(out of 5)
Interesting but dramatically weak examination of the relationship between internationally renowned early 20th century poet T.S. Eliot (Willem Dafoe) and his emotionally unbalanced wife Vivian Haigh-Wood (Miranda Richardson). Not long after their hasty marriage, Eliot discovers that his wife has medically untreatable menstrual problems that have a devastating affect on her personality, resulting in mood swings, erratic behaviour and sometimes all-out spurts of what seems like complete insanity. Add to the mix a pre-World War I British society that doesn’t even treat seemingly sane women with much respect, and Haigh-Wood’s own frustration at living in the shadow of her famous husband while stifling her own creativity, and you have the makings of a grand tragedy. Unfortunately, director Brian Gilbert can never decide what to make this movie about, touching on various social and political issues without diving into any of them; there is mention of Vivian’s own writings but nothing beyond that, and there is no significant investigation into the medical institution’s apparently obsessive interest in passing off every woman with chemical hormone troubles as worthy of a nuthouse. Richardson is magnificent in the role, taking a typical Oscar-baiter and giving it more humanity than just the standard raving lunatic scenes, while Rosemary Harris provides quiet weight as her heartbroken mother. Dafoe, unfortunately, is lost in the mix in having to take such a colourless character and make something memorable out of him.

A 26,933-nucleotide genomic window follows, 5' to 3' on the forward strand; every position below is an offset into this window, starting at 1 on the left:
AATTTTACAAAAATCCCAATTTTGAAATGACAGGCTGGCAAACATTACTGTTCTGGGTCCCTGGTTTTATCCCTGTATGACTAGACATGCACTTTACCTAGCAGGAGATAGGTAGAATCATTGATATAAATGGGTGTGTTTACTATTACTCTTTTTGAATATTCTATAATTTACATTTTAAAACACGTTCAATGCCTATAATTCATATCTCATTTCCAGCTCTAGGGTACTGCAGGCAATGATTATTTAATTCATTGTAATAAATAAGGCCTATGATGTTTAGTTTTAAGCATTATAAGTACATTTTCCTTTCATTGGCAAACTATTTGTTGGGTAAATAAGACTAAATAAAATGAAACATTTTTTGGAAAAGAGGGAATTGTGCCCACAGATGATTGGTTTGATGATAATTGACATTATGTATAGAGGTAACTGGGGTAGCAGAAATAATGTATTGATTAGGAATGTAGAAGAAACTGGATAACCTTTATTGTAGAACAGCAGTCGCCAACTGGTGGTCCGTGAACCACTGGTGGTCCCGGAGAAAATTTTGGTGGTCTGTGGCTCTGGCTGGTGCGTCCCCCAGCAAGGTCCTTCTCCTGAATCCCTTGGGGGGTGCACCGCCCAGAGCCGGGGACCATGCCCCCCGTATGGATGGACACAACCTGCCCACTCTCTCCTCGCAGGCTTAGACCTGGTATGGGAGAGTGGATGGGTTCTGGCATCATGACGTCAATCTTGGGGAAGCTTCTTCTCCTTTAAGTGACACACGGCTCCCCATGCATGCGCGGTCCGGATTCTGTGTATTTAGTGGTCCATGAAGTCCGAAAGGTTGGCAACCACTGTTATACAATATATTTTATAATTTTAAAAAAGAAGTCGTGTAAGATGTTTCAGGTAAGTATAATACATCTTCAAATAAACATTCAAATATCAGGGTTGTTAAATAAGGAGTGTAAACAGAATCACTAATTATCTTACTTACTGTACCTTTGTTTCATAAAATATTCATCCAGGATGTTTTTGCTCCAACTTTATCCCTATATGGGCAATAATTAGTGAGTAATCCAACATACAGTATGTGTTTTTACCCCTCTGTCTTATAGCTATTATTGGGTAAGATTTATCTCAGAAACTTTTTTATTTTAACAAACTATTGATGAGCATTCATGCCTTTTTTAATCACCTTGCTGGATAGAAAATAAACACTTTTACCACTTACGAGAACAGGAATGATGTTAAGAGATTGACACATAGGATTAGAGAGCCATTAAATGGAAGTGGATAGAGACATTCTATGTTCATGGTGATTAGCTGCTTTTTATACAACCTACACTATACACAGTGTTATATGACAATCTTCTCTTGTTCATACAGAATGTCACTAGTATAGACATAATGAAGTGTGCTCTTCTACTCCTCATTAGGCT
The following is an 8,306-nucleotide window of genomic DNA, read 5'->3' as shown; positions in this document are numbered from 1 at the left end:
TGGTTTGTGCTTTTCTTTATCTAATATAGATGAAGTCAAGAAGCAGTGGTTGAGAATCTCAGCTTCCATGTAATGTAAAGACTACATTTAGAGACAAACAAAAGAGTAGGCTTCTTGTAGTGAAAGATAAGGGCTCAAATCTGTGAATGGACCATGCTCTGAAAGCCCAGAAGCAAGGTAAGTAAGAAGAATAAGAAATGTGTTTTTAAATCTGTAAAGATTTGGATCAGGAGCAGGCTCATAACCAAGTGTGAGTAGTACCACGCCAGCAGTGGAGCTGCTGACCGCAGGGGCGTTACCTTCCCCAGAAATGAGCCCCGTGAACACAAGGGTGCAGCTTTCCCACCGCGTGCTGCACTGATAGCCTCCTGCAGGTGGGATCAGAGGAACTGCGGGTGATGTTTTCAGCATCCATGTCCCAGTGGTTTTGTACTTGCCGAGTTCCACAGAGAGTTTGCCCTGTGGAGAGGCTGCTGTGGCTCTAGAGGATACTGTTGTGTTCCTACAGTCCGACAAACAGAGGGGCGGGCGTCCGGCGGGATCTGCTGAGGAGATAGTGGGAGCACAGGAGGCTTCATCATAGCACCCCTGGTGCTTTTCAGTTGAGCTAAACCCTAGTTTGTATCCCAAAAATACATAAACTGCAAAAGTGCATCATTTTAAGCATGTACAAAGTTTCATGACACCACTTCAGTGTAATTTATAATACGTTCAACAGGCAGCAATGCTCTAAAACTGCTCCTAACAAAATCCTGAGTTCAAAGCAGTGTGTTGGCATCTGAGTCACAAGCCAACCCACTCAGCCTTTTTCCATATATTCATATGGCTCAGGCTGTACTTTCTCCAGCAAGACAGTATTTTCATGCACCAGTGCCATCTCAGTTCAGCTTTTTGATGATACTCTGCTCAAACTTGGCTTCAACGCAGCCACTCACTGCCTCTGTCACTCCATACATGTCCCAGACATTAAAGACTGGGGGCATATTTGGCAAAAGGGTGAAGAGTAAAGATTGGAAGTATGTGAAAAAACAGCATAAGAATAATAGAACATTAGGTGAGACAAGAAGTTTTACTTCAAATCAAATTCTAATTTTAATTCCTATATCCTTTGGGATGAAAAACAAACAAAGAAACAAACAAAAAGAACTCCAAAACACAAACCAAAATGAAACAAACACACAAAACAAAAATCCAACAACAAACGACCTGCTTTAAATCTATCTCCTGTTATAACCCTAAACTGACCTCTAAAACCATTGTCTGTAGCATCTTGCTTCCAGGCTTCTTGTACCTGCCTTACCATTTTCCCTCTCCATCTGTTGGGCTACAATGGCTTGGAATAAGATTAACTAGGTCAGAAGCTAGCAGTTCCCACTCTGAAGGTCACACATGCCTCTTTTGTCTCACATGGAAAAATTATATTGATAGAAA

Directed by Brian Gilbert
Cinematography by Martin Fuhrer
Music by Debbie Wiseman
Production Design by Jamie Leonard
Costume Design by Phoebe De Gaye
Film Editing by Tony Lawson